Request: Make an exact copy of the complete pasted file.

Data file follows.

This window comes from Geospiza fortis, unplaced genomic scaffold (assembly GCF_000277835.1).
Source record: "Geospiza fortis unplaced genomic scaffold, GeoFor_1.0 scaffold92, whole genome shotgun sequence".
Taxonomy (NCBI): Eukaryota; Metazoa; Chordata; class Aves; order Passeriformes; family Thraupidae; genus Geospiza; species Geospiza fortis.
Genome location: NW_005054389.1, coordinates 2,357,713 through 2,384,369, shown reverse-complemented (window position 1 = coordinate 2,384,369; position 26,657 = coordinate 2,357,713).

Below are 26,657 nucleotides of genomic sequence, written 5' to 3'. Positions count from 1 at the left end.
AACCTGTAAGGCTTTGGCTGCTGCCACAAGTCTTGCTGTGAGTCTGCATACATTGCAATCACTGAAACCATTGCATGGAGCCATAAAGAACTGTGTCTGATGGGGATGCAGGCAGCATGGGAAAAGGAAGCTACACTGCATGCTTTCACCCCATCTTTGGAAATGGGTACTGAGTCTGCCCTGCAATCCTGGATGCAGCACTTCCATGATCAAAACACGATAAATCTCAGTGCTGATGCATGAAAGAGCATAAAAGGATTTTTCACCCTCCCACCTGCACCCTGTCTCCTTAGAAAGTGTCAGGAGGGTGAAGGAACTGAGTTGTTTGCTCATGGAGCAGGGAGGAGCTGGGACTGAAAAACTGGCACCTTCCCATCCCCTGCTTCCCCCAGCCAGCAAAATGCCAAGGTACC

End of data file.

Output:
This window comes from Geospiza fortis, unplaced genomic scaffold (assembly GCF_000277835.1).
Source record: "Geospiza fortis unplaced genomic scaffold, GeoFor_1.0 scaffold92, whole genome shotgun sequence".
Taxonomy (NCBI): Eukaryota; Metazoa; Chordata; class Aves; order Passeriformes; family Thraupidae; genus Geospiza; species Geospiza fortis.
Genome location: NW_005054389.1, coordinates 2,357,713 through 2,384,369, shown reverse-complemented (window position 1 = coordinate 2,384,369; position 26,657 = coordinate 2,357,713).

Below are 26,657 nucleotides of genomic sequence, written 5' to 3'. Positions count from 1 at the left end.
AACCTGTAAGGCTTTGGCTGCTGCCACAAGTCTTGCTGTGAGTCTGCATACATTGCAATCACTGAAACCATTGCATGGAGCCATAAAGAACTGTGTCTGATGGGGATGCAGGCAGCATGGGAAAAGGAAGCTACACTGCATGCTTTCACCCCATCTTTGGAAATGGGTACTGAGTCTGCCCTGCAATCCTGGATGCAGCACTTCCATGATCAAAACACGATAAATCTCAGTGCTGATGCATGAAAGAGCATAAAAGGATTTTTCACCCTCCCACCTGCACCCTGTCTCCTTAGAAAGTGTCAGGAGGGTGAAGGAACTGAGTTGTTTGCTCATGGAGCAGGGAGGAGCTGGGACTGAAAAACTGGCACCTTCCCATCCCCTGCTTCCCCCAGCCAGCAAAATGCCAAGGTACC